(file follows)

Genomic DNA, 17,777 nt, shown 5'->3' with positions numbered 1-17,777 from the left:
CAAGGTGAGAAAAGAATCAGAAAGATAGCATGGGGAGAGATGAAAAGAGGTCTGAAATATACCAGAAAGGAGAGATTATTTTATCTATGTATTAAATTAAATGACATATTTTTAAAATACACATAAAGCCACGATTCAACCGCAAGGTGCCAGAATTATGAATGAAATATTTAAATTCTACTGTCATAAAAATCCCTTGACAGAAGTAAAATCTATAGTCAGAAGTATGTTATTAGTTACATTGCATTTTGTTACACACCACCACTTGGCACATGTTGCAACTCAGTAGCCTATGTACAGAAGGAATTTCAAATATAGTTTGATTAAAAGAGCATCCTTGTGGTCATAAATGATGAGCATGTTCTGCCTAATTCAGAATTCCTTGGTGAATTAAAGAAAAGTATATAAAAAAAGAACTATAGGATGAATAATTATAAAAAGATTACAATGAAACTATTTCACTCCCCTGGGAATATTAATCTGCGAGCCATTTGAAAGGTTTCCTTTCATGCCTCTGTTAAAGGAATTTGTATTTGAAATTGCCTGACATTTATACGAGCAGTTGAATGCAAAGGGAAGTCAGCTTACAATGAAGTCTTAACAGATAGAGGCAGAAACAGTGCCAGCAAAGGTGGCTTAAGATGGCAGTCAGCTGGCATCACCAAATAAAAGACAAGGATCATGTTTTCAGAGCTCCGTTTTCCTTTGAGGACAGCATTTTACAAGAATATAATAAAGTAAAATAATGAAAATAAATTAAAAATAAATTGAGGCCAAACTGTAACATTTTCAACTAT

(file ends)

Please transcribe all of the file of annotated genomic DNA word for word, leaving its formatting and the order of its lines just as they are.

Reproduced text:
Genomic DNA, 17,777 nt, shown 5'->3' with positions numbered 1-17,777 from the left:
CAAGGTGAGAAAAGAATCAGAAAGATAGCATGGGGAGAGATGAAAAGAGGTCTGAAATATACCAGAAAGGAGAGATTATTTTATCTATGTATTAAATTAAATGACATATTTTTAAAATACACATAAAGCCACGATTCAACCGCAAGGTGCCAGAATTATGAATGAAATATTTAAATTCTACTGTCATAAAAATCCCTTGACAGAAGTAAAATCTATAGTCAGAAGTATGTTATTAGTTACATTGCATTTTGTTACACACCACCACTTGGCACATGTTGCAACTCAGTAGCCTATGTACAGAAGGAATTTCAAATATAGTTTGATTAAAAGAGCATCCTTGTGGTCATAAATGATGAGCATGTTCTGCCTAATTCAGAATTCCTTGGTGAATTAAAGAAAAGTATATAAAAAAAGAACTATAGGATGAATAATTATAAAAAGATTACAATGAAACTATTTCACTCCCCTGGGAATATTAATCTGCGAGCCATTTGAAAGGTTTCCTTTCATGCCTCTGTTAAAGGAATTTGTATTTGAAATTGCCTGACATTTATACGAGCAGTTGAATGCAAAGGGAAGTCAGCTTACAATGAAGTCTTAACAGATAGAGGCAGAAACAGTGCCAGCAAAGGTGGCTTAAGATGGCAGTCAGCTGGCATCACCAAATAAAAGACAAGGATCATGTTTTCAGAGCTCCGTTTTCCTTTGAGGACAGCATTTTACAAGAATATAATAAAGTAAAATAATGAAAATAAATTAAAAATAAATTGAGGCCAAACTGTAACATTTTCAACTAT